Before you even start reading this, open a new browser window and head to After a few seconds, M.I.A.'s recent single, “Boyz,” will load. That'll give you thumbnail approximation of what we're discussing. Then return here and continue reading.

The above photo was taken with a very expensive camera, set at a high shutter speed, its tripod secured to the floor with gigantic battleship bolts. If so desired, the camera could have taken a photo of the inside of Maya Arulpragasam's left pupil. (It looked pretty crazy in there from where I was standing.) But even a million dollar gadget couldn't compete with the bass at the Echoplex last night during the second of two performances by M.I.A. It rumbled the floor as though emanating from the Earth's molten core. Thus the photo above, in which the barely visible specter of Sri Lanka born, London-bred Arulpragasam – who is M.I.A. – tosses off a few caw-caws during the evening's pre-encore closer, “Bird Flu,” while the room vibrates.

At her humongous show last night, the beats were more like muscle-bound hums. I was standing in front of one of the woofers, and the subharmonics shook my esophagus, made my arm hairs erect. Each inhale contained low frequency fuzz which massaged my sinuses, vocal cords and lungs. It kind of tickled, and arriving as it did in between a bunch of nutty snare and tom-tom fills, was captivating. (Alas, the music – except for the scratches of M.I.A.'s DJ – was all pre-recorded. What I wouldn't give to hear this arranged for a live band.)

The beauty of the rhythms M.I.A. employs (and she's got great taste in producers) is that they're as much about the silence between the beats as they are about the beats themselves. A pound appears, then vanishes, and the resulting moment of solitude becomes this elephantine absence. It's usually followed soon thereafter by some weirdly logical sound placed somewhere between beats. Somewhere unexpected, somewhere harder, odder, funkier.

The moment “Bird Flu” dropped, the crowd got way low, went all bent-legged and akimbo-winged and started strutting like horny roosters. It's a nutty dance, and very enjoyable to perform. (The other night at the Devin the Dude show at the Knitting Factory, an MC taught the crowd his variation, which he called swangin'.) It was a real life moment, seeing so many people in the same (squatted) psychic space.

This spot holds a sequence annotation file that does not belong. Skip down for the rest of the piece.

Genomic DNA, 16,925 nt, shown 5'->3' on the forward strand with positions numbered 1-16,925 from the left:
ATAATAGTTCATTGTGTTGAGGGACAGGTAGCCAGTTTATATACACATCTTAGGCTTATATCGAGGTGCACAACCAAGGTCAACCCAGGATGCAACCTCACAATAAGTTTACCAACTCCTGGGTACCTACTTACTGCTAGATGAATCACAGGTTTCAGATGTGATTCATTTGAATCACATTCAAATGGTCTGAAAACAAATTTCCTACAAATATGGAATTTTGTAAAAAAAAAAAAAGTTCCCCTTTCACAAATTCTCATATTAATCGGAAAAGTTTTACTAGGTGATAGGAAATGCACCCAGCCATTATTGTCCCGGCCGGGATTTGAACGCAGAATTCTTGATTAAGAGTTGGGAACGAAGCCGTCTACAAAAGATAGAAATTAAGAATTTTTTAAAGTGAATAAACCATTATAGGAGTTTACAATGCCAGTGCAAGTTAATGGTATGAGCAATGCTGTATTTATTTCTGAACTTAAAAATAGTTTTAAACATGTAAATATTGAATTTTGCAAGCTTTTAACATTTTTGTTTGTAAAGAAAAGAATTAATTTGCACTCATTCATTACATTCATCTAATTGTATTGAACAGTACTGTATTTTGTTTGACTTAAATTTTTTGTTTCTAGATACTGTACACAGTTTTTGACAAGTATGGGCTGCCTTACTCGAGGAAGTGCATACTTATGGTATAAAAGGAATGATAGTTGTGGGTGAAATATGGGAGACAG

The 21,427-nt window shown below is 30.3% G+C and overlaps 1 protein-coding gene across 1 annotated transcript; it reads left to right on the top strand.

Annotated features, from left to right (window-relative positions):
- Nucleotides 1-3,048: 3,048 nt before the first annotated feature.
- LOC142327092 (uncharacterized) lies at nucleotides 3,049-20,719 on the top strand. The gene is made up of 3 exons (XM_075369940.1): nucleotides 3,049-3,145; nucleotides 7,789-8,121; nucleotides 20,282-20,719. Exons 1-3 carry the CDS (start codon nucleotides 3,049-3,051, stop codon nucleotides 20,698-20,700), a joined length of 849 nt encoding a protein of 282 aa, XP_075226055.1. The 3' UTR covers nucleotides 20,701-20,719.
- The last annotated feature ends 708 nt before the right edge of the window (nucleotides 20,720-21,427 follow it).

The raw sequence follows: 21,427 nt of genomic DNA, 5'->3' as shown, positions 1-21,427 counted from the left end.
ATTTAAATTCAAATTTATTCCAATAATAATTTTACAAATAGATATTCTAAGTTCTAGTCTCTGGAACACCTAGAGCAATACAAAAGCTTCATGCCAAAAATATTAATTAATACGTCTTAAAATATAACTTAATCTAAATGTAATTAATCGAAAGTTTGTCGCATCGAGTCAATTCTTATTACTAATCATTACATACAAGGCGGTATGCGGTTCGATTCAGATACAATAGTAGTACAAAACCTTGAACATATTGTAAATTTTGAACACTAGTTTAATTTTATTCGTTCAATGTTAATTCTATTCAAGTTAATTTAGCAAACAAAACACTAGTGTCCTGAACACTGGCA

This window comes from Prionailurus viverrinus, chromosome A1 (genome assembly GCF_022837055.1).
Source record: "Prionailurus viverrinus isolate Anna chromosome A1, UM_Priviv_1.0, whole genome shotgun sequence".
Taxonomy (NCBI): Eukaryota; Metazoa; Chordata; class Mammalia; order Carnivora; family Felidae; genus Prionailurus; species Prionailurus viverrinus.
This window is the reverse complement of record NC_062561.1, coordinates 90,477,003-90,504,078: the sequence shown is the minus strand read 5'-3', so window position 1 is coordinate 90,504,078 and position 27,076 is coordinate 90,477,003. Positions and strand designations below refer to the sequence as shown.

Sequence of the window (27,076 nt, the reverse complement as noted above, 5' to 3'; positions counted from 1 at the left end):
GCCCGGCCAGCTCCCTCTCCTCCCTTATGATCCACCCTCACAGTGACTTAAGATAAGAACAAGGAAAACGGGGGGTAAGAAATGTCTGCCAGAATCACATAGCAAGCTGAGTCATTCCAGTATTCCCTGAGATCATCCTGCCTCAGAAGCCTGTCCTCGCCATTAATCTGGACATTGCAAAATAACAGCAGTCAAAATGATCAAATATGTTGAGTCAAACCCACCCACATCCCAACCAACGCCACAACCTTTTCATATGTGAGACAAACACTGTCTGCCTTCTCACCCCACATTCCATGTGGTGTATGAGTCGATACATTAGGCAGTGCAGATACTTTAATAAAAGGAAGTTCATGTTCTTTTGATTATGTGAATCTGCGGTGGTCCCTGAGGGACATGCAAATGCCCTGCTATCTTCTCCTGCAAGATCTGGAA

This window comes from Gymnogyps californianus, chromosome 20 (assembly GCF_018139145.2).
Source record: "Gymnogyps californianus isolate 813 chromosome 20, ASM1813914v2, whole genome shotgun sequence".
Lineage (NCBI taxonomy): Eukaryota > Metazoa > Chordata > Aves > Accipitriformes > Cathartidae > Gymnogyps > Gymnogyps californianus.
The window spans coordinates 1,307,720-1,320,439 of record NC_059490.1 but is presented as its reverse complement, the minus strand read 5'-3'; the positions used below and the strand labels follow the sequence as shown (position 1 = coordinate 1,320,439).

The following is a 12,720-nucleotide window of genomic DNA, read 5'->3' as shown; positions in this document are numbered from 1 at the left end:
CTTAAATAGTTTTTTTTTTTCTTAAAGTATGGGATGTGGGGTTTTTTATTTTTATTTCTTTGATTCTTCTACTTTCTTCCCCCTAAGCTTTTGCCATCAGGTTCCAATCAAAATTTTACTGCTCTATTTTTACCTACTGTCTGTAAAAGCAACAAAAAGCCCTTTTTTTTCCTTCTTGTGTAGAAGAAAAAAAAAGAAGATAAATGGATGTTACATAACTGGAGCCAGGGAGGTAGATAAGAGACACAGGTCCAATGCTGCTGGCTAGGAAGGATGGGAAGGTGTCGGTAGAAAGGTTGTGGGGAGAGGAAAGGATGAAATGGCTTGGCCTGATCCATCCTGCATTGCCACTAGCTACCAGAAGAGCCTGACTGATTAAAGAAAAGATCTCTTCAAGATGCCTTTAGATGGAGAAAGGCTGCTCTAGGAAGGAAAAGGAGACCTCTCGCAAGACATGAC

Maya and her backup dancer locked into their own little sparrow dance, this little step-step-stutterstep to and fro, and then the singer moved to the front and raised her fist in the air. She hollered: “Bird flu gonna get you made it in my stable!” – M.I.A. even brags about her poop! — “From the crap you drop on my crop when they pay you.”

If she were frumpy, was chubby and had a double-chin, would we still worship her? If her eyes were a half-shade less intense, her bouncing a little less rubbery, her cockeyed sailor's hat a little less perfect, her anthems a little less sticky, would we bow down before her the way that we did last night? Is it all charisma, beauty and buzzwords, with a few precisely placed referential samples to suggest a depth that's not there?

I say no way man. It's all there. Last night she tossed off Miami bass lyrics, referenced post-punk and Brazilian booty beats, created this post-rap vibe that shook most of us to our very core. By the time she performed the remarkable “Paper Planes,” which samples the ominous melody from the Clash's “Straight to Hell” and is on her forthcoming CD, Kala, most of us were in full-on submission mode.

Then again, maybe for Maya, we're a pushover. We out here in the crowd have been waiting for something really new, something explosive, something mind-blowing, to come. M.I.A.'s the closest thing we've got right now. Hip hop? Snoozing. Rock? Coasting. Techno? Could use a little levity. But Rio rhythms, London grime and dubstep, Jamaican reggaeton, Georgian post-crunk and Miami bass, all messed up and blasting out of the Echoplex's jumbo sound system? Holy fucking shit, sign us up!

LA Weekly